And et cetera - but since you're reading this on a milblog, you probably knew that. And you know that milblogs aren't just blogs written by troops at war, that many friends, family members, and supporters likewise documented their story of America at war online in near-real time, as those stories developed.
The diversity in membership of that group is broad, the one thing we all have in common is the impulse to make sense of the seemingly senseless, and communicate the tale - for each of us that impulse was strong enough to overcome whatever barriers prevent the vast majority of people from doing the same. Everyone at some point has some vague idea they believe should be shared - we were the people who, from some combination of internal and external urging, found and spent those many half hours persistently trying to write it down.
But where will all that be in another 137 years? Or five or ten, for that matter. That's something I've asked myself since at least 2004 - when I wrote this:
Membership in the ghost battalion has grown in the years since, and an ever growing majority of those abandoned-but-still-standing sites are vanishing. Have you checked out Lt Smash's site lately? How about Sgt Hook's? If you're a long-time milblog reader you know the first widely-read milblog from Operation Iraq Freedom and the first widely-read milblog from Afghanistan are both gone from the web. If you're a relative newcomer to this world you may never even have heard of them - or the dozens upon dozens of others who carried forth the standard they set down.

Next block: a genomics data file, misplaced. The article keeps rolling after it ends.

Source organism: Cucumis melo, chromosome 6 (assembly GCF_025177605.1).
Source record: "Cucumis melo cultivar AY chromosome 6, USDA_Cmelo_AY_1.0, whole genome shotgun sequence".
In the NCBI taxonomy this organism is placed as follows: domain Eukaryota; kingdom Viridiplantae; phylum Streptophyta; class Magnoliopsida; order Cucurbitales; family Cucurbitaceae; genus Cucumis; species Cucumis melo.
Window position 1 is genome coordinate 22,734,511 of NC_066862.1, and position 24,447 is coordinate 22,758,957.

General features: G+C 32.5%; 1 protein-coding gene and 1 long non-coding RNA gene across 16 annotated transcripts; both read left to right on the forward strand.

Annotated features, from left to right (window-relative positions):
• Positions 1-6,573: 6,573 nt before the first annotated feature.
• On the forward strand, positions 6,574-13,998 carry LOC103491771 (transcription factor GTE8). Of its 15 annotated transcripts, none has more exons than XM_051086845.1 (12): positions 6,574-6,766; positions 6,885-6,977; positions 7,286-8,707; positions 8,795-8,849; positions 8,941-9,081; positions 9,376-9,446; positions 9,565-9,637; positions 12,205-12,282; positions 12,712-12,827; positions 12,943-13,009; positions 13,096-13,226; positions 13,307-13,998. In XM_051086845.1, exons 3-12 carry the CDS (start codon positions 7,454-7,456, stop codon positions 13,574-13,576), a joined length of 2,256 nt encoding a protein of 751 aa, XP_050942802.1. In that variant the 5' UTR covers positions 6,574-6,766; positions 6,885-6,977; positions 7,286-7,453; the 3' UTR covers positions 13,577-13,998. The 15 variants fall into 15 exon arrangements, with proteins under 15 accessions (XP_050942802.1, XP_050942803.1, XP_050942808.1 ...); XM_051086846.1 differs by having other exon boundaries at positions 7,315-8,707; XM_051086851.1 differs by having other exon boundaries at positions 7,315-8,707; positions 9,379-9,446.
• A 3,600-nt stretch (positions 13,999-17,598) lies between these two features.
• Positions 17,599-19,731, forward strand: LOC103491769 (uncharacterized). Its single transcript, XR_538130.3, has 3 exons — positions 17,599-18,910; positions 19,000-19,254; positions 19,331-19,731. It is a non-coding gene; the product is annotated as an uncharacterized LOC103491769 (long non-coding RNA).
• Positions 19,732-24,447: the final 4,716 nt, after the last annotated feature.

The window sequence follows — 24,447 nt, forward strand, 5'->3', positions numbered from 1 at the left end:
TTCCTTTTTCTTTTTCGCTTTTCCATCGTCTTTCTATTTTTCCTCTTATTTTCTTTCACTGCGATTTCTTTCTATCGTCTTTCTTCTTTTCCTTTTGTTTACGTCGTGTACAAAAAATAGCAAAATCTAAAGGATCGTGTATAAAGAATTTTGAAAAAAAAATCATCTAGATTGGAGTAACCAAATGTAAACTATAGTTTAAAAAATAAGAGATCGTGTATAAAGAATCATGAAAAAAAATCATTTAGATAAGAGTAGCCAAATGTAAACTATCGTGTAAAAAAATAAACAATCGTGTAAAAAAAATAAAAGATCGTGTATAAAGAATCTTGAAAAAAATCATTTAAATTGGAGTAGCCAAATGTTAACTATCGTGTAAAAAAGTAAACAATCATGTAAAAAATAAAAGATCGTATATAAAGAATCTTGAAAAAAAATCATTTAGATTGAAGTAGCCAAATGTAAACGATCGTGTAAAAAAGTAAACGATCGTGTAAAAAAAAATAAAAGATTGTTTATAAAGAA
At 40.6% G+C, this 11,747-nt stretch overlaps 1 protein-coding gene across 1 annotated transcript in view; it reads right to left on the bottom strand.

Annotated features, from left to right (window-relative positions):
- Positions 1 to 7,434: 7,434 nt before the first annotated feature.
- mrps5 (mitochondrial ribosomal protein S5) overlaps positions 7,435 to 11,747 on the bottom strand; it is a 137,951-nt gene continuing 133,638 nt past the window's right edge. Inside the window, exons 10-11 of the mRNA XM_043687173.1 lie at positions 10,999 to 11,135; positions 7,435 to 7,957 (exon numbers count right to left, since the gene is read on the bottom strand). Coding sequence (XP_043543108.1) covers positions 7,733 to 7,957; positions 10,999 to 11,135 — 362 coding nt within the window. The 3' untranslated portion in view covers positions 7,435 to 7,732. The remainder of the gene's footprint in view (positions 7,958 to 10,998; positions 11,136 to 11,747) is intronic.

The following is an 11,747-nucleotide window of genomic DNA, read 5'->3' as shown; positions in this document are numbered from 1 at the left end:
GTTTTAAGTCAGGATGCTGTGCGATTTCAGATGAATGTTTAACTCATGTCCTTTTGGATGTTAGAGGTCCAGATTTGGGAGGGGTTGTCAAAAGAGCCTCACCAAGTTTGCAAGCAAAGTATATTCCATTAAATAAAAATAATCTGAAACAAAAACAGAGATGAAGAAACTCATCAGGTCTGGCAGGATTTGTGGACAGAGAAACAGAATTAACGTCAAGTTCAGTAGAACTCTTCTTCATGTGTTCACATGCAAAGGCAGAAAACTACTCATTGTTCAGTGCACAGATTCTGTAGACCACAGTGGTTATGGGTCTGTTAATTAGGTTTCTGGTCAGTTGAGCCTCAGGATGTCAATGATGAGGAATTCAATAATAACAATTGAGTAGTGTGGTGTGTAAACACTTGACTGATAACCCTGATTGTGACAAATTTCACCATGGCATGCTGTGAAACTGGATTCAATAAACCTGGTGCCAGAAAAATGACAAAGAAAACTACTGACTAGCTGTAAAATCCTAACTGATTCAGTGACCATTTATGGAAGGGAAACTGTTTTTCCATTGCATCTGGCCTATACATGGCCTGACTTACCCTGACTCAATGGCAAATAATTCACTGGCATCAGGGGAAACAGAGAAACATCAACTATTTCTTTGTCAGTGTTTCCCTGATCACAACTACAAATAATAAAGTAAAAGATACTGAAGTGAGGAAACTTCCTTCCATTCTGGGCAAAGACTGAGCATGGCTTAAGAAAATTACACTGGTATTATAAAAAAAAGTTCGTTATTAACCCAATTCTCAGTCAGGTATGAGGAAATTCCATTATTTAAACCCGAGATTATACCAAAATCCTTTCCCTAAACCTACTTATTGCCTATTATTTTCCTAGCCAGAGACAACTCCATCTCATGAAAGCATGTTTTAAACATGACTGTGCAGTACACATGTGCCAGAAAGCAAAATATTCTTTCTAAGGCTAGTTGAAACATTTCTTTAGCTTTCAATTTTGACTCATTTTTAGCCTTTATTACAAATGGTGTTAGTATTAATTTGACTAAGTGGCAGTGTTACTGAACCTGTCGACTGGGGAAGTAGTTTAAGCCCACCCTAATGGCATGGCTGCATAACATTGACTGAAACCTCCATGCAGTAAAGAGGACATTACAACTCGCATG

If you have a vague notion that something should be done about that, (a notion I've heard expressed more than once...) then you and I and the good folks at the US Naval Institute are in agreement. Preserving the history documented by the milbloggers is just one of the goals of the milblog project, the once-vague idea that we're now making real.
And it's a big idea, if I say so myself - too big to explain in one simple blog post, so stand by for more. Likewise, it's too big a task to be accomplished by just one person. So if you're a milblogger (and exactly what is a milblogger? is a topic for much further discussion on its own) I'm asking for your help. All I'll really need is just a little bit (maybe just one or two of those half hours...) of your time, and your willingness to tell the tale.
We've already made history, it's time to save it.
(More to follow...)
The Mudville Gazette is the on-line voice of an American warrior and his wife who stands by him. They prefer to see peaceful change render force of arms unnecessary. Until that day they stand fast with those who struggle for freedom, strike for reason, and pray for a better tomorrow.